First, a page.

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product experience strategy and design

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December 28, 2004

Faced with evaporating marketshare as consumer photography has gone digital, Kodak has turned to user-centered design, from ethnography through to usability, to gain an edge against its new competitors.

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December 27, 2004

I've spent a lot of time on airplanes and in airports this year, and the one inescapable conclusion I've reached is that the air travel industry treats passengers so poorly because there are absolutely no consequences for doing so. In the aftermath of this week's air travel fiascos, it looks like lawmakers are reaching the same conclusion and seeking to create some consequences.

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December 26, 2004

Who's acquiring whom? Looks like those who were wringing their hands over the sale of IBM's PC business to the Chinese company Lenovo need not have worried so much about the future of their ThinkPads. In the wake of the acquisition, Lenovo has announced it's moving its headquarters from China to Armonk, New York and installing a team of former IBM execs to run the company.

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Abacast applies the BitTorrent model to the delivery of streaming media. One startup will put Abacast to the test as it attempts to create an old-fashioned advertiser-supported "TV station" on the Internet, delivering the world's most popular content: porn.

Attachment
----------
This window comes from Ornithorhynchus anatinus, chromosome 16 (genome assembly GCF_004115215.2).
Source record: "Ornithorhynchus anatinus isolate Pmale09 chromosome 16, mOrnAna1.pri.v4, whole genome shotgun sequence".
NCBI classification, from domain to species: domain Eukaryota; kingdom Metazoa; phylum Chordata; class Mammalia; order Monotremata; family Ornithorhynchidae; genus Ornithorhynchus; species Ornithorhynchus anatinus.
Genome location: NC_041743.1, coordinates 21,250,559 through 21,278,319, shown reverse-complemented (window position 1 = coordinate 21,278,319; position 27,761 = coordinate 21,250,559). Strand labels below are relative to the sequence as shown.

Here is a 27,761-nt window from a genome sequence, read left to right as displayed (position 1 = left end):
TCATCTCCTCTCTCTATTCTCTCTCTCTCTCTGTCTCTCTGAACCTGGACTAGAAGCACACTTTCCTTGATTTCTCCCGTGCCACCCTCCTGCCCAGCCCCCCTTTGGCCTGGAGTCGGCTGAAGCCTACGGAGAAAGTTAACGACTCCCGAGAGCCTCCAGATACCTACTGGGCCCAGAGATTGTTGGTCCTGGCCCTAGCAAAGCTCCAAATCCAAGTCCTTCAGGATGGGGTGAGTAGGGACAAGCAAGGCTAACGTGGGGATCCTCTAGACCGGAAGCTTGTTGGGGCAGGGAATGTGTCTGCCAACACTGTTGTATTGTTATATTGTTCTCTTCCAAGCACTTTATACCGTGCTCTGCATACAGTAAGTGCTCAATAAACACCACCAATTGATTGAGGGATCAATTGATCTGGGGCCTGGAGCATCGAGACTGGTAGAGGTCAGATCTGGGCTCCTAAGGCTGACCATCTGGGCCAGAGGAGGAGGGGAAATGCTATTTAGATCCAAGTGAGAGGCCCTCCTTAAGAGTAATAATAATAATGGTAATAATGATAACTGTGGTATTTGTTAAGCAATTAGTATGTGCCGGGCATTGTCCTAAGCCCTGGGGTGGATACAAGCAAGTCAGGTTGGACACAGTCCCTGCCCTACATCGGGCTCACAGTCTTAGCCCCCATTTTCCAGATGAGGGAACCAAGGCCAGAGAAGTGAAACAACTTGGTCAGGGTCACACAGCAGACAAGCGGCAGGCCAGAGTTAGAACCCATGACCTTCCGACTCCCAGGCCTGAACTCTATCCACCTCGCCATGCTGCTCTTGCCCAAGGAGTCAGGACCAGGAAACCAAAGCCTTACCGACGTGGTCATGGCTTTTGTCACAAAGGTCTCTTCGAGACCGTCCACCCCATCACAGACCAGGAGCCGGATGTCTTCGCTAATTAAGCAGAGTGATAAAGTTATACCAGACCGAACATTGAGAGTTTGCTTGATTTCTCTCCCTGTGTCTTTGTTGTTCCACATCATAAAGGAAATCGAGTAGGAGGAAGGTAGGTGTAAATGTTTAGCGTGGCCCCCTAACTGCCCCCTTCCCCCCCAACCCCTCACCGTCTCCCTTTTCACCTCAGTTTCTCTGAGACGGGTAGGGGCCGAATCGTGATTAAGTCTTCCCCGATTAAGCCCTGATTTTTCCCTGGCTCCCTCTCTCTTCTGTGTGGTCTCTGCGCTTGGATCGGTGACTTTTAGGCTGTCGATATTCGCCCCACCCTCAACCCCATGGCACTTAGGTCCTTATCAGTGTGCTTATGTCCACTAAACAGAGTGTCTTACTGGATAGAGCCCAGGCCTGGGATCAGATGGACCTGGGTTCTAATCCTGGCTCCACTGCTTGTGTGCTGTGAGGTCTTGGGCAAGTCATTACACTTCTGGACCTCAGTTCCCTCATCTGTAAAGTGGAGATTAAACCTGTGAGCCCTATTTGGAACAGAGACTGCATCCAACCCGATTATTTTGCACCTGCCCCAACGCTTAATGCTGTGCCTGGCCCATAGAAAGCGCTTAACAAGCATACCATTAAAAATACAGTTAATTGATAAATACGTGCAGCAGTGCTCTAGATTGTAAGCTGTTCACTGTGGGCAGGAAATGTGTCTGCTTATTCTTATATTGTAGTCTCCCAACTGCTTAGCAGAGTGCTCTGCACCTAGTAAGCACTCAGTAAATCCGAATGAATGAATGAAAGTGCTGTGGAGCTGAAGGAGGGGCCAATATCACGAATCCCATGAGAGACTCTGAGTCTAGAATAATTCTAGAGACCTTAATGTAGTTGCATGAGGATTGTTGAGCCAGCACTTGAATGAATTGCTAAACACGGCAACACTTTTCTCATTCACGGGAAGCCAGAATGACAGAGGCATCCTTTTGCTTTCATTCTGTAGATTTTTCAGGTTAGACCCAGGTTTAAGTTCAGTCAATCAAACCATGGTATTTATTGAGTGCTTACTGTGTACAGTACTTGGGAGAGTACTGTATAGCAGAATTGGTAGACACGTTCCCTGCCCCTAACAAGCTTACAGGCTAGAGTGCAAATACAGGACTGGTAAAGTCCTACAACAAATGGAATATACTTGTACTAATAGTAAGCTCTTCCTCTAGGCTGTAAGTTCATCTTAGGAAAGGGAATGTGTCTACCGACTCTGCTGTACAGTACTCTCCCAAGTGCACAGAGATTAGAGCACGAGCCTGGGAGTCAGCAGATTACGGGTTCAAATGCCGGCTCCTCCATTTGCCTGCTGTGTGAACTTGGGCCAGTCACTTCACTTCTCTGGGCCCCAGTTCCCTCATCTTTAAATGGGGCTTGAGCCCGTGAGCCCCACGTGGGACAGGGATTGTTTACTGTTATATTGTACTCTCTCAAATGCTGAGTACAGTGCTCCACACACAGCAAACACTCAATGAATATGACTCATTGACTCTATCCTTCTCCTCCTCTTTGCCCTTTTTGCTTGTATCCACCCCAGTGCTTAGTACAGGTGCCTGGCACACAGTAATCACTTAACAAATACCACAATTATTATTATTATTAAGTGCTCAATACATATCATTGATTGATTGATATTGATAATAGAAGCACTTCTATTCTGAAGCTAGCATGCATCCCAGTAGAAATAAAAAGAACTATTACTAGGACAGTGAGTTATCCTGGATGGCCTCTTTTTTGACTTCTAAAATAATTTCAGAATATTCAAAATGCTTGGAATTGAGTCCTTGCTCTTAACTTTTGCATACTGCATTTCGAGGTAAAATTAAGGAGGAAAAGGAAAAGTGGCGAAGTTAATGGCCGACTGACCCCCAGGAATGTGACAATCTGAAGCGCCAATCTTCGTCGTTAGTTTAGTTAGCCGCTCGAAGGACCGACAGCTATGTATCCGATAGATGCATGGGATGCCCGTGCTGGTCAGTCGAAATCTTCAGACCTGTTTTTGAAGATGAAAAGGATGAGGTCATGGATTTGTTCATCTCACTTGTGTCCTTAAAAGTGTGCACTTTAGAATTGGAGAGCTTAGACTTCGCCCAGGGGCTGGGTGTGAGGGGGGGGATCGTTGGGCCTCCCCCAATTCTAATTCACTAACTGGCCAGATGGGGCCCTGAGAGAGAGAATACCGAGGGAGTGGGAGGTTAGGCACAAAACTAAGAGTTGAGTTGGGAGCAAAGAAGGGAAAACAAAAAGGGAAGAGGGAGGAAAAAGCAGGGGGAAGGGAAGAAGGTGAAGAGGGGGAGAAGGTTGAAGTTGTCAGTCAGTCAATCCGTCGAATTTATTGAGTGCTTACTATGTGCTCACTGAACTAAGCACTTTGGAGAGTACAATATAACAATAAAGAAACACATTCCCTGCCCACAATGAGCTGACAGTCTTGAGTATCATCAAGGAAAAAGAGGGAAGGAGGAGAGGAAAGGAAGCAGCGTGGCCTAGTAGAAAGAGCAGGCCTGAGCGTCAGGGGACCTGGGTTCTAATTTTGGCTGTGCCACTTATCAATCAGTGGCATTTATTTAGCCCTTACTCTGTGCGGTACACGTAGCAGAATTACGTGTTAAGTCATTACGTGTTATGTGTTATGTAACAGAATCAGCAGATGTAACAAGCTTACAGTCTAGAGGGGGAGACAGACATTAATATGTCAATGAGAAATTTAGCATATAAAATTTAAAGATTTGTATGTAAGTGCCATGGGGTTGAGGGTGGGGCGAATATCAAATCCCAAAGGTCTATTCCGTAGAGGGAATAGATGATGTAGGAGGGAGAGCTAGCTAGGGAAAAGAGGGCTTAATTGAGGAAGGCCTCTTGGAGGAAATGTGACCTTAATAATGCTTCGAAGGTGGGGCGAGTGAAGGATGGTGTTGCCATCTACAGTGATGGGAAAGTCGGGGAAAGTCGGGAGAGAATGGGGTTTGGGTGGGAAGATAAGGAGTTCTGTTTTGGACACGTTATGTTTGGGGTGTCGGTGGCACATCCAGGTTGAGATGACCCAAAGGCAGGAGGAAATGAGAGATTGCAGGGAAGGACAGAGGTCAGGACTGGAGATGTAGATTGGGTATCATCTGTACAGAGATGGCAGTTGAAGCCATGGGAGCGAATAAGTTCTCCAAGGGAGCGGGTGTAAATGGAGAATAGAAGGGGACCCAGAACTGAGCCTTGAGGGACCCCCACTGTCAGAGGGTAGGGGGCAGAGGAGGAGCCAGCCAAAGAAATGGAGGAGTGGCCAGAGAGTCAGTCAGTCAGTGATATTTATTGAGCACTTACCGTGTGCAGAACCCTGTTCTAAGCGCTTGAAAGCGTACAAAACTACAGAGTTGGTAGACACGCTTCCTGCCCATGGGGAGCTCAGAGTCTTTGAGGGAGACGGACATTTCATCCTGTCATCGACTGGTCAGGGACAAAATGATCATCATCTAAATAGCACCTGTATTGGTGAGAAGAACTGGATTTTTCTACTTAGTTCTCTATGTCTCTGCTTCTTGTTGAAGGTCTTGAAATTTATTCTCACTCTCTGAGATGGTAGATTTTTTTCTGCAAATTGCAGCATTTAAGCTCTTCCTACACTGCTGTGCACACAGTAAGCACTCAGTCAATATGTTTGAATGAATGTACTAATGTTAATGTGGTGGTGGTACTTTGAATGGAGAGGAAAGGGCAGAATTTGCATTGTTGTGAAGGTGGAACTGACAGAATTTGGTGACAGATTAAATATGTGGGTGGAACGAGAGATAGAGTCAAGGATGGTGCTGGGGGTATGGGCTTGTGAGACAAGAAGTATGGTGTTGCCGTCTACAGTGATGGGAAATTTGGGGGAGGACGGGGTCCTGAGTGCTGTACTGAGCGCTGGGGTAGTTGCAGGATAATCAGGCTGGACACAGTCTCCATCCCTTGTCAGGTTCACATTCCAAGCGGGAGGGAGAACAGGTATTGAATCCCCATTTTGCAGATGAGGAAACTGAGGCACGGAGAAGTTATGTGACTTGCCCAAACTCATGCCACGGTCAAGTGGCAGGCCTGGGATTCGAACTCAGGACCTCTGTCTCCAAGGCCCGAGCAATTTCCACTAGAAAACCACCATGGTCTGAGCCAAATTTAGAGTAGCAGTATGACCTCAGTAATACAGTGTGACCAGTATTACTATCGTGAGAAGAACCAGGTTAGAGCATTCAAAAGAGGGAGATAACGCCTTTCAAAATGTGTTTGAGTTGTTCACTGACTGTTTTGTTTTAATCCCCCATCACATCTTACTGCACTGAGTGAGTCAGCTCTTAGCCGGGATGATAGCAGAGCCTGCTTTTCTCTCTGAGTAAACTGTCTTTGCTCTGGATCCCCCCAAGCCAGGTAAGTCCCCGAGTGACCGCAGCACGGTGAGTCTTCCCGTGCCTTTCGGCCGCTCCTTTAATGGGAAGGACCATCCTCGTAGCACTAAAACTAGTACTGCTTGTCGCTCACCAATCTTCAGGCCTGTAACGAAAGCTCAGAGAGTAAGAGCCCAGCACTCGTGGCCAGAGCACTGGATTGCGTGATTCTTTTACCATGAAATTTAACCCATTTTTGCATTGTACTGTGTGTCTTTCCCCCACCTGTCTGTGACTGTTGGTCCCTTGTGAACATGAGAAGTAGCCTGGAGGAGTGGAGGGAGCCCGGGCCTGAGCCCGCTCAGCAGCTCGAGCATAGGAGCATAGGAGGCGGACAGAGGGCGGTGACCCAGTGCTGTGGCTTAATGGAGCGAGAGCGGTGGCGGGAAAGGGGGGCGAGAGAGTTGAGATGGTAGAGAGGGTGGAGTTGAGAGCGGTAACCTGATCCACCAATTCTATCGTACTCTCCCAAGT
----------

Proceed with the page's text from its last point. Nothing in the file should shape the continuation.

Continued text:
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December 23, 2004

I'm sure I'm not the only information architect who was tantalized at an early age by the structure of Choose Your Own Adventure books (which, to my amazement, seem to be entirely out of print). Here's a very nice interactive map of the structure of the first one I ever read, Edward Packard's The Third Planet From Altair, which predates the series itself (the edition I remember is the hardcover).

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December 17, 2004

Meet the man behind the Archie McPhee wacky novelty empire.

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December 15, 2004

The new Extended DVD of The Return of the King comes in a special collector's gift set edition that includes what they call a "sculpture/keepsake box" -- a little model city that opens up so you can, you know, put stuff in it.

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December 14, 2004

I glanced at this headline about Microsoft's new competitor to Google's Desktop Search and read it as "Microsoft Software Unable to Find Files". I'm sure cognitive psychologists have a term for this phenomenon. It's a like a Freudian slip, only with input instead of output.

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A British bus station beset by vandals and loiterers (and, uh, "yobs") is fighting back with classical music.

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Pixies are on Letterman tonight. The big question is, what will they play? What identity will they choose to present? "Where Is My Mind"? "Debaser"? "Bone Machine"? "Here Comes Your Man"? So many choices, so rich with semiotics.

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